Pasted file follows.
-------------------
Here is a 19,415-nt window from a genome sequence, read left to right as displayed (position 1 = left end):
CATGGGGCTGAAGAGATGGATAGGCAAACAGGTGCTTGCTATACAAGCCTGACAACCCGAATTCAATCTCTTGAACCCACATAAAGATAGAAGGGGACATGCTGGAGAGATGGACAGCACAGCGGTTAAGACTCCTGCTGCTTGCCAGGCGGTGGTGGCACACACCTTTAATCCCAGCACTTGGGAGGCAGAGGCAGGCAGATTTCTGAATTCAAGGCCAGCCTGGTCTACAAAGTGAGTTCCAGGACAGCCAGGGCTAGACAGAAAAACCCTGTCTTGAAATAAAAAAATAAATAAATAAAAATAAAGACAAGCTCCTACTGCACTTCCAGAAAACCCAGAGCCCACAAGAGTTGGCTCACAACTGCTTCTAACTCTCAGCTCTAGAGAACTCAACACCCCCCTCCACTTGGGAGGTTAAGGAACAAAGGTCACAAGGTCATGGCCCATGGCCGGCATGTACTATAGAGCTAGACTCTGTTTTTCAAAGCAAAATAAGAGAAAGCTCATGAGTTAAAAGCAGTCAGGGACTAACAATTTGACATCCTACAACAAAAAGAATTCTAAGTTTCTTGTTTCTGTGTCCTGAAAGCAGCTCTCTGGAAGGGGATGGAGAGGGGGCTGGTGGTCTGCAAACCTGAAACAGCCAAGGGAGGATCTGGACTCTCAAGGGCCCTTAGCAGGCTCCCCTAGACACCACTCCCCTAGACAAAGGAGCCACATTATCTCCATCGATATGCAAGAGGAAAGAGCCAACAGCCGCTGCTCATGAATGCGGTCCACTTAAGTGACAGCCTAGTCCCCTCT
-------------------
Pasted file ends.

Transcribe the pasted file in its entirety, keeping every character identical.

Here is a 19,415-nt window from a genome sequence, read left to right as displayed (position 1 = left end):
CATGGGGCTGAAGAGATGGATAGGCAAACAGGTGCTTGCTATACAAGCCTGACAACCCGAATTCAATCTCTTGAACCCACATAAAGATAGAAGGGGACATGCTGGAGAGATGGACAGCACAGCGGTTAAGACTCCTGCTGCTTGCCAGGCGGTGGTGGCACACACCTTTAATCCCAGCACTTGGGAGGCAGAGGCAGGCAGATTTCTGAATTCAAGGCCAGCCTGGTCTACAAAGTGAGTTCCAGGACAGCCAGGGCTAGACAGAAAAACCCTGTCTTGAAATAAAAAAATAAATAAATAAAAATAAAGACAAGCTCCTACTGCACTTCCAGAAAACCCAGAGCCCACAAGAGTTGGCTCACAACTGCTTCTAACTCTCAGCTCTAGAGAACTCAACACCCCCCTCCACTTGGGAGGTTAAGGAACAAAGGTCACAAGGTCATGGCCCATGGCCGGCATGTACTATAGAGCTAGACTCTGTTTTTCAAAGCAAAATAAGAGAAAGCTCATGAGTTAAAAGCAGTCAGGGACTAACAATTTGACATCCTACAACAAAAAGAATTCTAAGTTTCTTGTTTCTGTGTCCTGAAAGCAGCTCTCTGGAAGGGGATGGAGAGGGGGCTGGTGGTCTGCAAACCTGAAACAGCCAAGGGAGGATCTGGACTCTCAAGGGCCCTTAGCAGGCTCCCCTAGACACCACTCCCCTAGACAAAGGAGCCACATTATCTCCATCGATATGCAAGAGGAAAGAGCCAACAGCCGCTGCTCATGAATGCGGTCCACTTAAGTGACAGCCTAGTCCCCTCT